The streets of Queretaro

Monday, May 9, 2016 | Queretaro

I’M SITTING ON a private deck outside my room of the Casa de Marquesa Hotel in old Queretaro. It’s a huge deck and very private. I could walk around naked if I wanted to and nobody would know. There’s a Jacuzzi up here that I’d be tempted to try out if it weren’t so late. Maybe I’ll do that first thing tomorrow morning.

Because of the high walls surrounding me I can’t see much of the city, other than a tall church steeple. There’s so many of them that I’ve forgotten which church that is. Behind it, barely visible through the thin layer of clouds, is the moon. Just a sliver. I don’t know if it’s waning or waxing; I haven’t kept up with Señora Luna in a bit. Whatever it is, it’s beautiful.

It’s a cool night, with just a slight breeze. I’m tempted to sleep out here except that the lounge chairs don’t look very comfortable.

QUERETARO IS A large city. Fourth in population, I believe, behind Mexico City, Guadalajara and Monterrey. It is beautiful city. At least the central historical district is. I don’t know about the rest. What little I saw from the highway on the way in does not seem that appealing, despite some of the beautiful architecture of some of the modern high-rise office buildings.

The central district is old, of course, but unlike San Miguel, it has more of a European look. There were times when I felt as if I was in Granada or Sevilla. There are wider streets and larger, statelier buildings, many of them headquarters of some government agency or other. No cobblestones. Much more green space than in SMA. It’s almost impossible to walk more than a block without coming upon a neatly tended plaza. Some are full blocks, others are just a corner lot; they all offer shade and benches, welcome escapes from the harsh afternoon sun. And the best part: almost all of them have free wi-fi and some of them even offer free cell phone charging stations.

There are numerous pedestrian-only streets and alleys and there is a lot of sculpture. Some old, some very modern.

I did not see a single bus. The city must have banned them from the centro. A wise move because it has made this a very pedestrian-friendly area, less noisy and less polluted. And pedestrians are everywhere, especially after the sun goes down and the temperatures start to drop a bit. A lot of young people. Couples everywhere, but also groups of male and/or female friends.

Comadres walked around hand in hand. Compadres shuffled along or sat on park benches, muttering to each other. Young couples cuddled and giggled. Whole families paraded around. I saw a number of women being pushed around in wheelchairs in the evening. I hadn’t seen that earlier in the day, and I concluded that the evening hours is the only time working children can take their mothers out for some fresh air.

There are the beggers. Not a lot of them, but enough to make their presence known. Not persistent. Very polite. I saw what I hadn’t seen since my visit to Oaxaca a number of years ago, young, pre-teen boys mindlessly playing accordions as their mothers stood by them with tin-cups in their hands.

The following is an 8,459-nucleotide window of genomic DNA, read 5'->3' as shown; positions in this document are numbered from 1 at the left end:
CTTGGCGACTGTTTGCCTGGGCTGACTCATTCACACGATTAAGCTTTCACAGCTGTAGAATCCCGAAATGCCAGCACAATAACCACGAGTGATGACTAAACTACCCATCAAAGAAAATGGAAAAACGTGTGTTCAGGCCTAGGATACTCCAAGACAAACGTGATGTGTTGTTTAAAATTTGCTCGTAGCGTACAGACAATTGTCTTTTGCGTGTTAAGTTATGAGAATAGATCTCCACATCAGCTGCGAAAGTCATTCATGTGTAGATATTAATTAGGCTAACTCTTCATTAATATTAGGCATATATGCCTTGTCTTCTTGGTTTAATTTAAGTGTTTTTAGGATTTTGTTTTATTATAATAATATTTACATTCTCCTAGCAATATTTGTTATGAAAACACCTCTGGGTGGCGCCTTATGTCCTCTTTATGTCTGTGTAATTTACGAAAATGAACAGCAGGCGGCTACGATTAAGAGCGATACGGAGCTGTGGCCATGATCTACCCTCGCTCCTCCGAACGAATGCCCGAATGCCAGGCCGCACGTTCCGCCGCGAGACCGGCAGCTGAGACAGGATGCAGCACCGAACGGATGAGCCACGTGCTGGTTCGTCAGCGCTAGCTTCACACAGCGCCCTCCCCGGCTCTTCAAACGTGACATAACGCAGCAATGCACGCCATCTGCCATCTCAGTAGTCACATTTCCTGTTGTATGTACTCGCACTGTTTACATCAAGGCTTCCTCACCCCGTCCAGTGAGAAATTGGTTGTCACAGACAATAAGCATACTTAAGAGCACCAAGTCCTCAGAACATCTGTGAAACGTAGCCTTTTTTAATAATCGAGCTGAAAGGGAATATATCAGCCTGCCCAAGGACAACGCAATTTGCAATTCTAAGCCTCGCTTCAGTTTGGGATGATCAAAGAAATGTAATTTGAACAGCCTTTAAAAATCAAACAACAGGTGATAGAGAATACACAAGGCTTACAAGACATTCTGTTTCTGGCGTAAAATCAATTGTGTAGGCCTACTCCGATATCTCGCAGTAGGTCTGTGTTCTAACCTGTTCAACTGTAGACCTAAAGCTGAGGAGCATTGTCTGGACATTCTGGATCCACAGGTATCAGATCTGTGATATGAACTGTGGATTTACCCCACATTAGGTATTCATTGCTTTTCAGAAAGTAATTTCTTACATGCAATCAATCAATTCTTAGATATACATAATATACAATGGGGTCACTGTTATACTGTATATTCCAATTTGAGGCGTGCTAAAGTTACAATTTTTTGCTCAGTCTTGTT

AFTER DINNER TONIGHT, I came upon of students in graduation cap and gowns, posing for photos in front of the statue at the Plaza de Armas. They were a happy group and the joy they exhibited made me not want to leave, so I sat at a nearby bench and just watched them.

On my way home, I stopped at one last plaza and sat on a bench. Soon a man got up from a neighboring bench, went to stand in front of the fountain, and announced that he was going to preach. “I am a Christian,” he said. “I am not a Catholic or a Mormon or one of those, but I am a Christian.” And with that he began his spiel about sin and about how we’ll be judged when we die by the sins that are in our heart – not our friends’ sins and not our parents’ sins – and since we don’t know when we’re going to die, shouldn’t we be trying to get rid of those sins?

He went on for a long time. I had almost decided to start walking home but I felt bad for him because nobody was listening to him. Some even moved away as soon as he started talking. So I stayed and only half-listened, but I kept looking towards him, as if I was listening. As he spoke, a young girl on roller skates, wearing short cut-off jeans and a bright yellow T-shirt, began circling around the fountain, which meant that she was circling around him also. It was a strange, surreal sight.

Finally, the girl got tired and moved on, and so apparently did he, for he announced that he was going to quit preaching but that he would stick around in case anybody had any questions or needed him to point out where in the Bible can be found what he had said about sin, etc. Only that he didn’t quit preaching. He continued for another four or five minutes. He then reached into his backpack and took out a stack of pamphlets, which he said he was going to pass out, which he did, starting with the only person who seemed to have noticed his presence, me.

AND, SO, WITH that good deed, I ended my day on the streets of Queretaro. It was a good day.

About juanzqui7

Former Texas reporter, columnist and editorial writer.
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